The following example is provided for the purposes of illustrating the process of the present invention. It is not intended to be limiting upon the scope thereof.EXAMPLE
Reagent grade urea was dissolved in distilled water to a concentration of 7M with no external heating. The solution was stored at 4.degree. C. and deionized by passage through a 5.times.60 cm column of Amberlite.RTM. MB-1 mixed bed ion-exchange resin. Technical grade 1,2-ethylene diamine (99% purity) was fractionally distilled, and a fraction boiling at 118.+-.1.degree. C. was collected and stored under nitrogen in a sealed amber bottle. Aqueous dilutions of 1,2-ethylene diamine were estimated by gas chromatographic analysis to be infinitely stable.
The rate of carbamylation in the presence of various scavengers was determined by examining the high performance reverse phase liquid chromatography (HPLC) profile of human proinsulin at various times of reaction in the temperature range of 4.degree. C. to 35.degree. C. Separation of the carbamylated proinsulins from the ummodified proinsulin was achieved at pH 8.1 on a Zorbax C.sub.8 column (0.46.times.25 cm) using 0.1M (NH.sub.4).sub.2 HPO.sub.4 buffer at 45.degree. C. A linear gradient of acetonitrile from 25 to 30% v/v concentration eluted proinsulin preceded by its carbamylated derivatives in the order of tri-, di-, and mono-substituted proinsulin. Apart from the amino terminal carbamylated proinsulin which forms at the greatest rate and is unreactive to Edman sequence degradation, no specific identification of mono- or di-substituted derivatives was made. The tri-substituted form was identified indirectly by its slow rate of appearance and its inability to react with additional cyanate or with maleic anhydride. The disappearance of proinsulin was fitted to a least squares analysis for rate approximation.
The Table following illustrates several points regarding the carbamylation of human proinsulin (.alpha.- and .epsilon.-amino groups) in the presence of a variety of scavengers and at a range of concentrations. Although tris(hydroxymethyl)aminomethane (TRIS) possesses a pKa one unit below that of 2-ethanolamine, its ability to scavenge cyanic acid is substantially reduced, presumably due to steric interference. 1,2-Ethylene diamine provides significantly greater protection than the other scavengers. After 100 hours of treatment at 23.degree. C. and 10 mM concentration, only about 7% of the human proinsulin was lost to carbamylation using 1,2-ethylene diamine as compared to about 41% and about 64% for 2-ethanolamine and TRIS, respectively. Increasing the concentration of 1,2-ethylene diamine to 100 mM resulted in negligible accumulation of carbamylated human proinsulin after two weeks at room temperature.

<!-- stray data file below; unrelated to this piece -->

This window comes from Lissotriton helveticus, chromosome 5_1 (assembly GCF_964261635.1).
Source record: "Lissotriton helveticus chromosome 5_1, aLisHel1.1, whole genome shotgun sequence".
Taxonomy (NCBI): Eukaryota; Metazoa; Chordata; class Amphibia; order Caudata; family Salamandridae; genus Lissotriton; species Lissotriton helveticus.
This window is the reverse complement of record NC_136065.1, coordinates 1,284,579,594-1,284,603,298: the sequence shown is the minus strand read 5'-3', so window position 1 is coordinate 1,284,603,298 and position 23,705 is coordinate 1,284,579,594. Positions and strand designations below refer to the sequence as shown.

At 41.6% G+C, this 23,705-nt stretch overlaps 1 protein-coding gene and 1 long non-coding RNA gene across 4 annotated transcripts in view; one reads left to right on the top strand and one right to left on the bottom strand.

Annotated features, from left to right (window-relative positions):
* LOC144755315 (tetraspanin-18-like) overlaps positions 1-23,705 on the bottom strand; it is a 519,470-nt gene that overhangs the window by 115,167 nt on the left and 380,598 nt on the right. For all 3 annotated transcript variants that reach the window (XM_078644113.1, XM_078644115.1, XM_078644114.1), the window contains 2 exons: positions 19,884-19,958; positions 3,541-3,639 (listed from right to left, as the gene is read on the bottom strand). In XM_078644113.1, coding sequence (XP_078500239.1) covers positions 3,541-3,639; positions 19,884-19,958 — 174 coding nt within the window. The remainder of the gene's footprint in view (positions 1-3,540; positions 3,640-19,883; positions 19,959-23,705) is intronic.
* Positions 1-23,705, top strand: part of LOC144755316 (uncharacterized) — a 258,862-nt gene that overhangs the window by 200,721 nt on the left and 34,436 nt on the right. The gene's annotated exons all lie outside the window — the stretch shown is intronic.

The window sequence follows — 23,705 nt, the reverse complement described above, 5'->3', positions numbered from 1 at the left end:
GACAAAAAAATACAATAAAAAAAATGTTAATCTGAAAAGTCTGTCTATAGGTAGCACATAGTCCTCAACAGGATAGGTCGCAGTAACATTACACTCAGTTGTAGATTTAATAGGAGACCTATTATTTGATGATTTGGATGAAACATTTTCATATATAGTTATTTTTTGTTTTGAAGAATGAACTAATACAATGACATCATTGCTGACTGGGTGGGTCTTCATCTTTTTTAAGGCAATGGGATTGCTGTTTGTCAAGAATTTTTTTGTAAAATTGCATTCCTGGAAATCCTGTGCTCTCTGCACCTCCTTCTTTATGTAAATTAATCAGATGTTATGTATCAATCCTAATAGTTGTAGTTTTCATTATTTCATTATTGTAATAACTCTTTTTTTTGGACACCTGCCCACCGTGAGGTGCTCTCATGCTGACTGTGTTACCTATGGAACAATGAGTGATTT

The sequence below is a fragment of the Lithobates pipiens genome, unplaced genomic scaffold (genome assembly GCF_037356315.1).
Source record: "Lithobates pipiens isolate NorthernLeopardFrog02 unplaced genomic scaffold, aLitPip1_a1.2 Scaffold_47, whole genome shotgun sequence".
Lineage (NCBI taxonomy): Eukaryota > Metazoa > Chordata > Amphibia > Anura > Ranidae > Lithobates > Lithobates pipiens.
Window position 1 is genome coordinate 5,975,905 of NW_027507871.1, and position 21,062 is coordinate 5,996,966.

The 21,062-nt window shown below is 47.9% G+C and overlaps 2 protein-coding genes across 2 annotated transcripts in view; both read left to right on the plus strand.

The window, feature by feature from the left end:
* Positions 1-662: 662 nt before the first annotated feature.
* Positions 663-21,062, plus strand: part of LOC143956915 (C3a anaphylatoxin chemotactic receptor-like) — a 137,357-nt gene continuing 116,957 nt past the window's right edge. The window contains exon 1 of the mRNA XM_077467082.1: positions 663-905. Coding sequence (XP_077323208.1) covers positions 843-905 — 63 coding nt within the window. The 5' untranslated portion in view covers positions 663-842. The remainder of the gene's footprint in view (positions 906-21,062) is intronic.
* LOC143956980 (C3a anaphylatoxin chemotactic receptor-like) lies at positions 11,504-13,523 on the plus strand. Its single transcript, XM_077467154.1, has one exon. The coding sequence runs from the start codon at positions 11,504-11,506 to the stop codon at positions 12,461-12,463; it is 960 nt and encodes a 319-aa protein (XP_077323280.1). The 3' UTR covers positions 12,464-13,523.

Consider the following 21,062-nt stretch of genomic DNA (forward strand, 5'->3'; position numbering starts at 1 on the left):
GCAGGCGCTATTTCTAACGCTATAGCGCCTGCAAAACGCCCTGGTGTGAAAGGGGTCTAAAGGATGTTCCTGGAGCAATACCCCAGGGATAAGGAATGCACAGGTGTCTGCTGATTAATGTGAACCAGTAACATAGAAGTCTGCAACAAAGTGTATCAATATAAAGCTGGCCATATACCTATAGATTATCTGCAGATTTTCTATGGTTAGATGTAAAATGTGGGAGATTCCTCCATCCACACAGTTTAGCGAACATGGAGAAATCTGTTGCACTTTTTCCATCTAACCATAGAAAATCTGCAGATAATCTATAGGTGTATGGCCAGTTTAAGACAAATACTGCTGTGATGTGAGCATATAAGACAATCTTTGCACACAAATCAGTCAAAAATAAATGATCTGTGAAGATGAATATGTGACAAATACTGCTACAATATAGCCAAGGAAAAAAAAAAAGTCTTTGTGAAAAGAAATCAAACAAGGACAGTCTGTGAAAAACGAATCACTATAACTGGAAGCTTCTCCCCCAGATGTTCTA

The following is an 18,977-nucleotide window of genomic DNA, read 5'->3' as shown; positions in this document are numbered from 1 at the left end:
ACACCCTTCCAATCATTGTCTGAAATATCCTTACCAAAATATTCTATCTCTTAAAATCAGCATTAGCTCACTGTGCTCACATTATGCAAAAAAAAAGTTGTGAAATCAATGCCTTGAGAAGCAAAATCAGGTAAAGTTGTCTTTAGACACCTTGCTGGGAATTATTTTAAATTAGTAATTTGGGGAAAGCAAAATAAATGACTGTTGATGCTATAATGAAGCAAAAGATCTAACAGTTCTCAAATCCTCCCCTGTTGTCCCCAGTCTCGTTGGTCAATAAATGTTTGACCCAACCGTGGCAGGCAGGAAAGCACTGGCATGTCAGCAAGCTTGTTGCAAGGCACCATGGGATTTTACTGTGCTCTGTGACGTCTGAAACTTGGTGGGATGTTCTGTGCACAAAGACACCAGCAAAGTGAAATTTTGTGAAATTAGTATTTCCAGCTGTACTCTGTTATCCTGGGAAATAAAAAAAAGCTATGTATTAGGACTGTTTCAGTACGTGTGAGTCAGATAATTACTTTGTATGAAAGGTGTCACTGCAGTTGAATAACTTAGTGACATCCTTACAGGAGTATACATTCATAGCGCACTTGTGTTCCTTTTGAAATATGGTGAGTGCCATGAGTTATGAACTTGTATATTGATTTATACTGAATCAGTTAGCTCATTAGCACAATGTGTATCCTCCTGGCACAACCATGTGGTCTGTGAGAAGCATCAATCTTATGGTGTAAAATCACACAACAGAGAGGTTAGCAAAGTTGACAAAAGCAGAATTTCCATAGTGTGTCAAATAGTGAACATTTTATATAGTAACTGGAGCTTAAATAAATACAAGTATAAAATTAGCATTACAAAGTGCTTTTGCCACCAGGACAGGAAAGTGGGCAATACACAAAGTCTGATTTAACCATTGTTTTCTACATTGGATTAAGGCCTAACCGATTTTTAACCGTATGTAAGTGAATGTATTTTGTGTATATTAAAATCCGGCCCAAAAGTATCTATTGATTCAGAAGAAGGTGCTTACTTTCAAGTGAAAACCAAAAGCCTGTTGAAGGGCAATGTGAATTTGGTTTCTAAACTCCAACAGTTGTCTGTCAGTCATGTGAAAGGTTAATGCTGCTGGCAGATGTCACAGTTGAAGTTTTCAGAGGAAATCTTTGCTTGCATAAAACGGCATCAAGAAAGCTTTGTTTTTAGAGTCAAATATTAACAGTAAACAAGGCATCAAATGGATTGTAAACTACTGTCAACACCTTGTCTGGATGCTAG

TABLE ______________________________________ Stability of Human Proinsulin (HPI) Using Various Scavengers (7 --M urea, pH 7.5, 23.degree. C., 500 .mu.g HPI/ml) HPI remaining, % Concentration, after Time, hours* Scavenger m --M 25 50 75 100 170 360 ______________________________________ TRIS 10 92 73 49 36 -- -- TRIS 100 98 87 74 68 -- -- HOEtNH.sub.2 10 94 81 68 59 -- -- HOEtNH.sub.2 100 99 92 90 89 -- -- H.sub.2 NEtNH.sub.2 5 99 94 91 90 83 59 H.sub.2 NEtNH.sub.2 10 100 95 94 93 90 70 H.sub.2 NEtNH.sub.2 50 100 99 99 99 99 91 H.sub.2 NEtNH.sub.2 100 100 99 99 99 99 97 ______________________________________ *Percentage of original HPI remaining unmodified.
As is apparent from the data provided in the Table, the use of 1,2-ethylene diamine at an appropriate concentration virtually eliminates carbamylation of peptidyl amines maintained at room temperature for extended periods. As a result, product losses can be virtually eliminated and chromatographic treatment simplified due to the near absence of carbamylated product and the ability to operate at room temperature.
1. Process for inhibiting carbamylation of peptides in a cyanate-containing or cyanate-generating medium during treatment of said peptides, which comprises carrying out said treatment in the presence of a carbamylation-inhibiting amount of an agent selected from the group consisting of 1,2-ethylene diamine and 1,2-ethylene diamine-like materials.
2. Process of claim 1, in which such agent is a 1,2-ethylene diamine-like material having the formula ##STR3## in which R.sub.1, R.sub.2, R.sub.3, and R.sub.4 are groups which, as a composite, do not exert significant changes (1) in the pKa values and (2) in the steric accessibility of the respective amino groups relative to the properties of 1,2-ethylene diamine itself.
3. Process of claim 1, in which such agent has the formula ##STR4## in which R.sub.1 and R.sub.2 independently are hydrogen, hydroxyl, C.sub.1 -C.sub.3 straight chain alkyl, hydroxymethyl, or benzyl; and R.sub.3 and R.sub.4 independently are hydrogen, C.sub.1 -C.sub.3 straight chain alkyl, hydroxymethyl, or benzyl.
4. Process of claim 3, in which such agent has the formula ##STR5## in which R.sub.1 and R.sub.2 independently are hydrogen, hydroxyl, C.sub.1 -C.sub.3 straight chain alkyl, hydroxymethyl, or benzyl.
5. Process of claim 4, in which such agent has the formula ##STR6## in which R.sub.1 is hydrogen, hydroxyl, C.sub.1 -C.sub.3 straight chain alkyl, hydroxymethyl, or benzyl.
6. Process of claim 3, in which such agent has the formula
7. Process of claim 6, in which such agent has the formula
8. Process of claim 3, in which such agent is 1,2-ethylene diamine.
9. Process of claim 8, in which said peptides are subjected to a purification treatment.
10. Process of claim 9, in which said purification treatment is carried out in the presence of urea.
11. Process of claim 10, in which 1,2-ethylene diamine is present in a concentration of from about 1 mM to about 200 mM, based upon the peptide treatment medium.
12. Process of claim 11, in which 1,2-ethylene diamine is present in a concentration of from about 10 mM to about 50 mM, based upon the peptide treatment medium.
13. Process of claim 9, in which the peptide is insulin.
14. Process of claim 9, in which the peptide is proinsulin.
- G. R. Stark, W. H. Stein, S. Moore (1960), J. Biol. Chem. 235, 3177-3181. R. D. Cole (1961), J. Biol. Chem., 236, 2670-2671. G. R. Stark (1965), Biochem., 4, 1030-1036.
International Classification: C07K 740;